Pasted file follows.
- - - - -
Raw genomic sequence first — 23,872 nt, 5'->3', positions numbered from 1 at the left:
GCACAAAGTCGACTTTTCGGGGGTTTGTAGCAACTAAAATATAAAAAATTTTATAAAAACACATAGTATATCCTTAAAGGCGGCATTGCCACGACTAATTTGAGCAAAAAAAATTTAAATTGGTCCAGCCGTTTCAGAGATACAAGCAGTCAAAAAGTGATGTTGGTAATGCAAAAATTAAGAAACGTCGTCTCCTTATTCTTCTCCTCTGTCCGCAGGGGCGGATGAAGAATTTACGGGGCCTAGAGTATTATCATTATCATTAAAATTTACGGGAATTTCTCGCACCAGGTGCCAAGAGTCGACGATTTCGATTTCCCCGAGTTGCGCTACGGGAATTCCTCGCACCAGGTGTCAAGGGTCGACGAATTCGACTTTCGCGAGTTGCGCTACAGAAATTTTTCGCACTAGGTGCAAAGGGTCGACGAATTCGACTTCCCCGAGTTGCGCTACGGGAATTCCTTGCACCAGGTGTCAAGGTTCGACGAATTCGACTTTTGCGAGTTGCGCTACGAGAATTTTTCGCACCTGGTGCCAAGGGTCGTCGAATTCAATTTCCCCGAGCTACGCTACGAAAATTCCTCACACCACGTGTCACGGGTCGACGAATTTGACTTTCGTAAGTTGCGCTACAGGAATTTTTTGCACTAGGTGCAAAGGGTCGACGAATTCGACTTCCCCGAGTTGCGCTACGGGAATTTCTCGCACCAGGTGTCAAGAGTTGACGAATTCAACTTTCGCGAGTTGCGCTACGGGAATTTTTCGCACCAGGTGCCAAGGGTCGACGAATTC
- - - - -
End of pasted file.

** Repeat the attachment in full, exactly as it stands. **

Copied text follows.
Raw genomic sequence first — 23,872 nt, 5'->3', positions numbered from 1 at the left:
GCACAAAGTCGACTTTTCGGGGGTTTGTAGCAACTAAAATATAAAAAATTTTATAAAAACACATAGTATATCCTTAAAGGCGGCATTGCCACGACTAATTTGAGCAAAAAAAATTTAAATTGGTCCAGCCGTTTCAGAGATACAAGCAGTCAAAAAGTGATGTTGGTAATGCAAAAATTAAGAAACGTCGTCTCCTTATTCTTCTCCTCTGTCCGCAGGGGCGGATGAAGAATTTACGGGGCCTAGAGTATTATCATTATCATTAAAATTTACGGGAATTTCTCGCACCAGGTGCCAAGAGTCGACGATTTCGATTTCCCCGAGTTGCGCTACGGGAATTCCTCGCACCAGGTGTCAAGGGTCGACGAATTCGACTTTCGCGAGTTGCGCTACAGAAATTTTTCGCACTAGGTGCAAAGGGTCGACGAATTCGACTTCCCCGAGTTGCGCTACGGGAATTCCTTGCACCAGGTGTCAAGGTTCGACGAATTCGACTTTTGCGAGTTGCGCTACGAGAATTTTTCGCACCTGGTGCCAAGGGTCGTCGAATTCAATTTCCCCGAGCTACGCTACGAAAATTCCTCACACCACGTGTCACGGGTCGACGAATTTGACTTTCGTAAGTTGCGCTACAGGAATTTTTTGCACTAGGTGCAAAGGGTCGACGAATTCGACTTCCCCGAGTTGCGCTACGGGAATTTCTCGCACCAGGTGTCAAGAGTTGACGAATTCAACTTTCGCGAGTTGCGCTACGGGAATTTTTCGCACCAGGTGCCAAGGGTCGACGAATTC